This is a housing case, but the procedural issue in this decision is only tangentially related to that. Nonetheless, it is a matter worth noting.
Cutler v Barnet LBC  EWHC 4445 (QB) [Not on Bailii yet, we’ve seen a transcript].
Ms C had been Barnet’s secure tenant. Barnet served Notice to Quit on alleged non-occupation and began possession proceedings. The non-occupation was denied. We won’t go into the details, for reasons that will become clear.
The Court gave directions, including for disclosure.
On 31 October 2013, the matter came before Deputy District Judge Shaw. He made an order which allocated the claim to multi track provided that the appellant should file any defence by 28 November and that each party should give disclosure by list by 4 pm on 9 January 2014. The parties were to exchange statements of witness of fact by 4 o’clock on 20 February. The appellant did not give disclosure, and on 20 February the respondent applied both for summary judgment and for an order striking out the defence for non‑compliance with directions given by Deputy District Judge Shaw.
In a depressingly familiar turn, Ms C had been represented, but the Legal Aid Certificate had been cancelled, and despite the efforts of her solicitors to re-instate legal aid, Ms C was not represented and did not attend the hearing of the application on 28 February 2014. An Unless order was made, debarring Ms C from defending if she had not given disclosure within 14 days. She was served with the order on 20 March, so was to comply by 3 April.
The Claimant/respondent argued that Ms C had not fully complied with the unless order. At a hearing on 8 May 2014, the Court agreed that the disclosure given did not comply with the order. During that hearing, Ms C’s counsel made an oral application for relief from sanction, citing also a paper application to vary the order of 31 October and witness statement in support that had been filed by Ms C’s solicitors in April 2014 and a further statement from Ms C’s solicitor dated 2 May 2014.
The Court decided that any application for relief from sanction had to be made formally (in writing) under CPR 23. There was therefore no application before the Court. Ms C’s defence was therefore stuck out.
Ms C appealed. The grounds were that the Judge had erred in:
(1) finding that he had no discretion to consider an oral application for relief from sanction;
(2) finding that there was no application for relief from sanction;
(3) finding that such an application had to be made formally in writing;
(4) thereby failing to consider his broad discretion in case management powers under CPR 3.1(2) and Rule 3.3(1);
(5) failing to consider the respondent’s failure to comply with the mandatory requirement under CPR 3.5.5; and
(6) failing to consider the appellant’s right to a fair trial under common law and Article 6 ECHR, in particular given that this case involves the loss of the appellant’s home.
The High Court put grounds 1-4 together and held:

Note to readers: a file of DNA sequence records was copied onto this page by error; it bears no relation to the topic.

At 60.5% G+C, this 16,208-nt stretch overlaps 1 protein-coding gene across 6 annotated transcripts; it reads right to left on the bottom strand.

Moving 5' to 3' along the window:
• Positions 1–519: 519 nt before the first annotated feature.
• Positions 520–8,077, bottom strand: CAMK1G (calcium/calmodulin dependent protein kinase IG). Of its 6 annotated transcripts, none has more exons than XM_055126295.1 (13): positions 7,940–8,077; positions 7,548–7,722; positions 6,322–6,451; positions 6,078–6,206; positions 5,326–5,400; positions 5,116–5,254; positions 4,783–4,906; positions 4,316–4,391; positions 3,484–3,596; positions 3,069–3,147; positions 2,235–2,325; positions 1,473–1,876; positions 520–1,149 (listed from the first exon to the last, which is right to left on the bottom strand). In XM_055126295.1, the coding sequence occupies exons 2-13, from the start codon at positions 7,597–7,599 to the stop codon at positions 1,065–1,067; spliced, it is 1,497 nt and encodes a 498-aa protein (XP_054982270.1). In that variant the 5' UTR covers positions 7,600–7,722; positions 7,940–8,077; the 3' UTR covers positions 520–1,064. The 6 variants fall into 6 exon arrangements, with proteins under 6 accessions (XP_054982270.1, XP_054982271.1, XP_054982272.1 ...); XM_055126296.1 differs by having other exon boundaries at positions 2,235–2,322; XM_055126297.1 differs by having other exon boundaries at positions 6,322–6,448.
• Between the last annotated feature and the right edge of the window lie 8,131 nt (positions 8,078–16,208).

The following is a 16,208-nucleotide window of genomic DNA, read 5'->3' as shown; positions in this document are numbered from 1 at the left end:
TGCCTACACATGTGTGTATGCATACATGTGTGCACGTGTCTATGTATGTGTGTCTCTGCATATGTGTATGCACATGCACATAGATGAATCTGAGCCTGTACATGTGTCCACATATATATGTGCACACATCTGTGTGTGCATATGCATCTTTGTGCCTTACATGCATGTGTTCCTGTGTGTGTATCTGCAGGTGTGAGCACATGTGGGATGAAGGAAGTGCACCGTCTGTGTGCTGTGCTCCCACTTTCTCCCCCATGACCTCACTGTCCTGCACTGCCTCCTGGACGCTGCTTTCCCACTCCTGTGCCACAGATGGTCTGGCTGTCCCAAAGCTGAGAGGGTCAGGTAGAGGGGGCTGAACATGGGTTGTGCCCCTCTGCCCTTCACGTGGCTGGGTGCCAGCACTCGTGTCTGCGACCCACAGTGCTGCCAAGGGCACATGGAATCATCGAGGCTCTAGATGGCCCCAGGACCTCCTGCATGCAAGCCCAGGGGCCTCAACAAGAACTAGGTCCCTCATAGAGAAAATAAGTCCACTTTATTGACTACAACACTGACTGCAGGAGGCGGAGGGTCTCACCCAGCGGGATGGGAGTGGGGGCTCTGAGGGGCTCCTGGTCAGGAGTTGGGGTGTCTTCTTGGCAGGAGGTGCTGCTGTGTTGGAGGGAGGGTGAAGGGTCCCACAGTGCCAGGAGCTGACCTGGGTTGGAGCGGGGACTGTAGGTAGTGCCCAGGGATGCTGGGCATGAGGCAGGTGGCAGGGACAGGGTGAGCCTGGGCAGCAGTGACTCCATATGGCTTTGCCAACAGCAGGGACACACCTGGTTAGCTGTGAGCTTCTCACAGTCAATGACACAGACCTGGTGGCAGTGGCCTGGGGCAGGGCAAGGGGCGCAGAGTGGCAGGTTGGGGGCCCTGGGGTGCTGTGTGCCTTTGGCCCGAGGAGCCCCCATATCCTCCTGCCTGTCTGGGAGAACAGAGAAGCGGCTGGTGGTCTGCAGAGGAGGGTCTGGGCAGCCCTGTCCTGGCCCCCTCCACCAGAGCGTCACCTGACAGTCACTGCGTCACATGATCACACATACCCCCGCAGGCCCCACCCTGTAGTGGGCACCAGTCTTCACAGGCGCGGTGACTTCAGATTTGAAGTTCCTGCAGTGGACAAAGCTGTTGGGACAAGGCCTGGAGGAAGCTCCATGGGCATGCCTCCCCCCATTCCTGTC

24. In my judgment, the absence of a formal application under CPR 23 does not conclude the matter. At the hearing before the judge, Mr Grigg [counsel for C] made an oral application for relief from sanctions which was supported by the statement of Mr Calendar, the appellant’s solicitor, dated 11 April 2014, in support of the application to amend the directions of Deputy District Judge Shaw made on 31 October 2013 and, in addition, there is the statement of Mr Calendar of 2 May 2014.
25. CPR 3.8 does not require the application to be made in writing, nor does CPR 3.9. In my judgment, the learned judge had power under Rule 3.8 to determine the application that was made before him on the appellant’s behalf, as indeed he could have done if he considered it appropriate to do so on his own initiative.
26. The decisions made by the Court of Appeal in Keen Philips v Field and Marcan Shipping, to which I have referred in this regard, remain in my view good law. That the court can of its own motion consider whether there should be such relief has been confirmed recently by the Court of Appeal in Circle Thirty Three Housing Trust Ltd v Nelson  EWCA Civ 106 (see the judgment of Sir Robin Jacob at paragraph 18).
Given this, grounds 5 and 6 were dealt with quickly. Ground 5 was not a separate ground of appeal, but on ground 6:
28. […] Mr Grigg [for Ms C], in support of ground 6, referred me to the decision of the Court of Appeal in Folashade Rashida Momson v Dauda Abiodun Azeez  EWCA civ 202, where the Court of Appeal considered the application of Article 6 to relief from sanctions.
29. In my judgment, applying the principles set out in Folashade, the learned judge should have balanced the Part 3.9 factors and considered proportionality and the overriding objective. This he failed to do. In my view, debarring the appellant from defending possession of her home purely on the basis that there had been no formal application issued under CPR 23, does amount to a breach of Article 6, ECHR.
The order of 8 May was set aside.
So, there is no requirement for an application for relief from sanction to be made formally under CPR 23 (though obviously this would be a good idea!).
And on a matter so significant as defending a possession claim for the defendant’s home, it would seem that a purely technical strike out may amount to a breach of Article 6, though the extent of this finding will no doubt be tested in other cases, as here it is only related to debarring a defence in the absence of a formal application for relief.